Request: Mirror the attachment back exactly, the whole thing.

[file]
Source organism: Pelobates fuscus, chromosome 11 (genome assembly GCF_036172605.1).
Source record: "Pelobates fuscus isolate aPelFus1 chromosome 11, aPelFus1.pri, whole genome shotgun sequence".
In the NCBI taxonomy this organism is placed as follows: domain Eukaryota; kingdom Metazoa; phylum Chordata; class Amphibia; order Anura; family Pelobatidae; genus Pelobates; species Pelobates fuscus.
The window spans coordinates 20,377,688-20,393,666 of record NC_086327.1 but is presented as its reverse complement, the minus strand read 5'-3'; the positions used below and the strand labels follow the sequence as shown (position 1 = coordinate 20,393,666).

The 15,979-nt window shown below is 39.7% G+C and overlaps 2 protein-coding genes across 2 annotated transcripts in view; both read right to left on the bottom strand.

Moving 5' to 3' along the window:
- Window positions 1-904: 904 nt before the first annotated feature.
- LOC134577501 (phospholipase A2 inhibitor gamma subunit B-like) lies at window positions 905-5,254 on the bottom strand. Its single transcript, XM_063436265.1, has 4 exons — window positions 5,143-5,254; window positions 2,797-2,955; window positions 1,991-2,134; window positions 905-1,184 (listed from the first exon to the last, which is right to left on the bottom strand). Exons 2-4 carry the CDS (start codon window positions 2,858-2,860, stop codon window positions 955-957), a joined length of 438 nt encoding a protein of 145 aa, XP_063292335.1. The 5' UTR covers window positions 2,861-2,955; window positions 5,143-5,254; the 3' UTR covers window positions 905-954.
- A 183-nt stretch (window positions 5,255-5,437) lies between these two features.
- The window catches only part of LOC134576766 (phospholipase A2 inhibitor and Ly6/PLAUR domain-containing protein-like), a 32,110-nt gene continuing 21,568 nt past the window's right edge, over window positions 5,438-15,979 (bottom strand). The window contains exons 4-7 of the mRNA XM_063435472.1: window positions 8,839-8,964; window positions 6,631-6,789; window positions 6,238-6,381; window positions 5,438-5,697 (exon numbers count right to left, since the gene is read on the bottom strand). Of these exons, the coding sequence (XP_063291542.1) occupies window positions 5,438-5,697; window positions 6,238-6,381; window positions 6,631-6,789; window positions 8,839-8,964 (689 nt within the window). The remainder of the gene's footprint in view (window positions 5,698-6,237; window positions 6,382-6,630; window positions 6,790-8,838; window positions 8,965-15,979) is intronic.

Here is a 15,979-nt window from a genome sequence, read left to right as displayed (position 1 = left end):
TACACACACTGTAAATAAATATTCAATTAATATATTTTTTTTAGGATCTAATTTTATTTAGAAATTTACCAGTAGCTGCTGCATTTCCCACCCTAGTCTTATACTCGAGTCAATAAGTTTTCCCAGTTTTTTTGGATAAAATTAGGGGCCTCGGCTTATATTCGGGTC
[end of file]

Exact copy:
Source organism: Pelobates fuscus, chromosome 11 (genome assembly GCF_036172605.1).
Source record: "Pelobates fuscus isolate aPelFus1 chromosome 11, aPelFus1.pri, whole genome shotgun sequence".
In the NCBI taxonomy this organism is placed as follows: domain Eukaryota; kingdom Metazoa; phylum Chordata; class Amphibia; order Anura; family Pelobatidae; genus Pelobates; species Pelobates fuscus.
The window spans coordinates 20,377,688-20,393,666 of record NC_086327.1 but is presented as its reverse complement, the minus strand read 5'-3'; the positions used below and the strand labels follow the sequence as shown (position 1 = coordinate 20,393,666).

The 15,979-nt window shown below is 39.7% G+C and overlaps 2 protein-coding genes across 2 annotated transcripts in view; both read right to left on the bottom strand.

Moving 5' to 3' along the window:
- Window positions 1-904: 904 nt before the first annotated feature.
- LOC134577501 (phospholipase A2 inhibitor gamma subunit B-like) lies at window positions 905-5,254 on the bottom strand. Its single transcript, XM_063436265.1, has 4 exons — window positions 5,143-5,254; window positions 2,797-2,955; window positions 1,991-2,134; window positions 905-1,184 (listed from the first exon to the last, which is right to left on the bottom strand). Exons 2-4 carry the CDS (start codon window positions 2,858-2,860, stop codon window positions 955-957), a joined length of 438 nt encoding a protein of 145 aa, XP_063292335.1. The 5' UTR covers window positions 2,861-2,955; window positions 5,143-5,254; the 3' UTR covers window positions 905-954.
- A 183-nt stretch (window positions 5,255-5,437) lies between these two features.
- The window catches only part of LOC134576766 (phospholipase A2 inhibitor and Ly6/PLAUR domain-containing protein-like), a 32,110-nt gene continuing 21,568 nt past the window's right edge, over window positions 5,438-15,979 (bottom strand). The window contains exons 4-7 of the mRNA XM_063435472.1: window positions 8,839-8,964; window positions 6,631-6,789; window positions 6,238-6,381; window positions 5,438-5,697 (exon numbers count right to left, since the gene is read on the bottom strand). Of these exons, the coding sequence (XP_063291542.1) occupies window positions 5,438-5,697; window positions 6,238-6,381; window positions 6,631-6,789; window positions 8,839-8,964 (689 nt within the window). The remainder of the gene's footprint in view (window positions 5,698-6,237; window positions 6,382-6,630; window positions 6,790-8,838; window positions 8,965-15,979) is intronic.

Here is a 15,979-nt window from a genome sequence, read left to right as displayed (position 1 = left end):
TACACACACTGTAAATAAATATTCAATTAATATATTTTTTTTAGGATCTAATTTTATTTAGAAATTTACCAGTAGCTGCTGCATTTCCCACCCTAGTCTTATACTCGAGTCAATAAGTTTTCCCAGTTTTTTTGGATAAAATTAGGGGCCTCGGCTTATATTCGGGTC